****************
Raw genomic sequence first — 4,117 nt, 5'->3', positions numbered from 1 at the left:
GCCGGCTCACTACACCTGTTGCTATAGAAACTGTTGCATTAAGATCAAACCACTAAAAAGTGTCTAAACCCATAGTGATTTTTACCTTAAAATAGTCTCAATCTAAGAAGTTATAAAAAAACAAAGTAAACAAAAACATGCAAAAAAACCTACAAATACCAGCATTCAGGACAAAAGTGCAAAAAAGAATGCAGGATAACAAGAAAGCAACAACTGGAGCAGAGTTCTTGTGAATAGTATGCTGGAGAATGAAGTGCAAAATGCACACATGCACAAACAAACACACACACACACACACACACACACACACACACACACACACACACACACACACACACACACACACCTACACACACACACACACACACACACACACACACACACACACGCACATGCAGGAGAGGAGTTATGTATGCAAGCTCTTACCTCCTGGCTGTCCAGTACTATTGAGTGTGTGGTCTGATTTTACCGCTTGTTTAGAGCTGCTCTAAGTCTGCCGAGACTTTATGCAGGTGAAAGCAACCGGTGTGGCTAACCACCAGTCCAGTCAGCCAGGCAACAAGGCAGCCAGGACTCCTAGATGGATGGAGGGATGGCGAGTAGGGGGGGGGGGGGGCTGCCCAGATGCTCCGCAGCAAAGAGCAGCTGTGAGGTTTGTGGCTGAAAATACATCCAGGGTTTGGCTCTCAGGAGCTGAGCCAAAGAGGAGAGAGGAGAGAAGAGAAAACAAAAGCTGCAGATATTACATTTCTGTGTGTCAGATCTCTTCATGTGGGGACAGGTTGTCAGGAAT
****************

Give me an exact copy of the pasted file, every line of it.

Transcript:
Raw genomic sequence first — 4,117 nt, 5'->3', positions numbered from 1 at the left:
GCCGGCTCACTACACCTGTTGCTATAGAAACTGTTGCATTAAGATCAAACCACTAAAAAGTGTCTAAACCCATAGTGATTTTTACCTTAAAATAGTCTCAATCTAAGAAGTTATAAAAAAACAAAGTAAACAAAAACATGCAAAAAAACCTACAAATACCAGCATTCAGGACAAAAGTGCAAAAAAGAATGCAGGATAACAAGAAAGCAACAACTGGAGCAGAGTTCTTGTGAATAGTATGCTGGAGAATGAAGTGCAAAATGCACACATGCACAAACAAACACACACACACACACACACACACACACACACACACACACACACACACACACACACACACACACACCTACACACACACACACACACACACACACACACACACACACACGCACATGCAGGAGAGGAGTTATGTATGCAAGCTCTTACCTCCTGGCTGTCCAGTACTATTGAGTGTGTGGTCTGATTTTACCGCTTGTTTAGAGCTGCTCTAAGTCTGCCGAGACTTTATGCAGGTGAAAGCAACCGGTGTGGCTAACCACCAGTCCAGTCAGCCAGGCAACAAGGCAGCCAGGACTCCTAGATGGATGGAGGGATGGCGAGTAGGGGGGGGGGGGGGCTGCCCAGATGCTCCGCAGCAAAGAGCAGCTGTGAGGTTTGTGGCTGAAAATACATCCAGGGTTTGGCTCTCAGGAGCTGAGCCAAAGAGGAGAGAGGAGAGAAGAGAAAACAAAAGCTGCAGATATTACATTTCTGTGTGTCAGATCTCTTCATGTGGGGACAGGTTGTCAGGAAT